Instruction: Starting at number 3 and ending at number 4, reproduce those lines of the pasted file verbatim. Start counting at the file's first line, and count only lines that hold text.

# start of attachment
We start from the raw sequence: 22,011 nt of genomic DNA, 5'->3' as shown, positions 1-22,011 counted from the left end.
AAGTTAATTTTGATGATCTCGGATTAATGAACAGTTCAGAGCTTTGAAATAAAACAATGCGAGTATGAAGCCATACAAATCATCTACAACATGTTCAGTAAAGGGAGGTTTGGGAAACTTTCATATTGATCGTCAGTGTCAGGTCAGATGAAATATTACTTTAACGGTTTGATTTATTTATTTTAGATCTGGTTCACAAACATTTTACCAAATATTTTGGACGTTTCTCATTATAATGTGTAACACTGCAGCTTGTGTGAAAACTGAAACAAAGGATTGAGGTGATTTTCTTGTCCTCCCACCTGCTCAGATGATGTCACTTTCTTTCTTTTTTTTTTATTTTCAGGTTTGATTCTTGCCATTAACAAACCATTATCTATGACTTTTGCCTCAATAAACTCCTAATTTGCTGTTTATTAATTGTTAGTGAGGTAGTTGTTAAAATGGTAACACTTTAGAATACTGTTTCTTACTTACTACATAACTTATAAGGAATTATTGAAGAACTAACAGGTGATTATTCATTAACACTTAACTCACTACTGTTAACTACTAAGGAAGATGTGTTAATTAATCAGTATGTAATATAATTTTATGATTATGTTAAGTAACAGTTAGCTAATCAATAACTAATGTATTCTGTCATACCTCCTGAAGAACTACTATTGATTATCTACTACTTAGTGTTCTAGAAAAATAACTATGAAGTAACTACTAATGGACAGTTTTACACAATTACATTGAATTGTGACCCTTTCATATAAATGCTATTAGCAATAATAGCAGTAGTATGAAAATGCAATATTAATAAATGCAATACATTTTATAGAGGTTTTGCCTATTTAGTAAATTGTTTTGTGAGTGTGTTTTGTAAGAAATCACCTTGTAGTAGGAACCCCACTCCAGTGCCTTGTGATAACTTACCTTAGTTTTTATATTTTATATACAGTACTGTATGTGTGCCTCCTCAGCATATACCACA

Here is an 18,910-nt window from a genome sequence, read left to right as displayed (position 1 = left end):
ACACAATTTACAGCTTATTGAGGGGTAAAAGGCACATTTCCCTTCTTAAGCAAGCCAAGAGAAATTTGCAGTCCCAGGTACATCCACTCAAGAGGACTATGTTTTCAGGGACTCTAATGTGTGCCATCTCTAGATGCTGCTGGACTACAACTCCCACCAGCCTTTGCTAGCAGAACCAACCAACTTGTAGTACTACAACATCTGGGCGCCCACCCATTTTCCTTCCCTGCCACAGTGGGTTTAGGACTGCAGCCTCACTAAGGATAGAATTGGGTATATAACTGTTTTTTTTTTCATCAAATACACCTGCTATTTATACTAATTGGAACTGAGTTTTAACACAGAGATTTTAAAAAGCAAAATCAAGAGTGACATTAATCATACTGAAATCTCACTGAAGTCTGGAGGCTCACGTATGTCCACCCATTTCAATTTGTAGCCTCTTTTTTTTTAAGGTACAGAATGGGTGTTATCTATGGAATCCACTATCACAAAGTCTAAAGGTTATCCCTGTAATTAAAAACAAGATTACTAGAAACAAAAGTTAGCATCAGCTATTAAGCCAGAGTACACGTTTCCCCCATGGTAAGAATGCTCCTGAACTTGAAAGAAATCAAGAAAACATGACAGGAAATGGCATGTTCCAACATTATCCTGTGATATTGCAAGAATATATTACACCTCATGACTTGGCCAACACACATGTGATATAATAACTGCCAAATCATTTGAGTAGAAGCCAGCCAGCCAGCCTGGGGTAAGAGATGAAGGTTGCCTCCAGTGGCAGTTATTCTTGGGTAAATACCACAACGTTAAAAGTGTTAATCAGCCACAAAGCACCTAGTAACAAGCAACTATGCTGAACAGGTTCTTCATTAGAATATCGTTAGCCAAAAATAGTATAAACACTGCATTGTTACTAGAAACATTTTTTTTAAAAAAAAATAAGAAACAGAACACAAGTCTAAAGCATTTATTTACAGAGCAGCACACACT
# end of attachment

Here is an 18,910-nt window from a genome sequence, read left to right as displayed (position 1 = left end):
ACACAATTTACAGCTTATTGAGGGGTAAAAGGCACATTTCCCTTCTTAAGCAAGCCAAGAGAAATTTGCAGTCCCAGGTACATCCACTCAAGAGGACTATGTTTTCAGGGACTCTAATGTGTGCCATCTCTAGATGCTGCTGGACTACAACTCCCACCAGCCTTTGCTAGCAGAACCAACCAACTTGTAGTACTACAACATCTGGGCGCCCACCCATTTTCCTTCCCTGCCACAGTGGGTTTAGGACTGCAGCCTCACTAAGGATAGAATTGGGTATATAACTGTTTTTTTTTTCATCAAATACACCTGCTATTTATACTAATTGGAACTGAGTTTTAACACAGAGATTTTAAAAAGCAAAATCAAGAGTGACATTAATCATACTGAAATCTCACTGAAGTCTGGAGGCTCACGTATGTCCACCCATTTCAATTTGTAGCCTCTTTTTTTTTAAGGTACAGAATGGGTGTTATCTATGGAATCCACTATCACAAAGTCTAAAGGTTATCCCTGTAATTAAAAACAAGATTACTAGAAACAAAAGTTAGCATCAGCTATTAAGCCAGAGTACACGTTTCCCCCATGGTAAGAATGCTCCTGAACTTGAAAGAAATCAAGAAAACATGACAGGAAATGGCATGTTCCAACATTATCCTGTGATATTGCAAGAATATATTACACCTCATGACTTGGCCAACACACATGTGATATAATAACTGCCAAATCATTTGAGTAGAAGCCAGCCAGCCAGCCTGGGGTAAGAGATGAAGGTTGCCTCCAGTGGCAGTTATTCTTGGGTAAATACCACAACGTTAAAAGTGTTAATCAGCCACAAAGCACCTAGTAACAAGCAACTATGCTGAACAGGTTCTTCATTAGAATATCGTTAGCCAAAAATAGTATAAACACTGCATTGTTACTAGAAACATTTTTTTTAAAAAAAAATAAGAAACAGAACACAAGTCTAAAGCATTTATTTACAGAGCAGCACACACT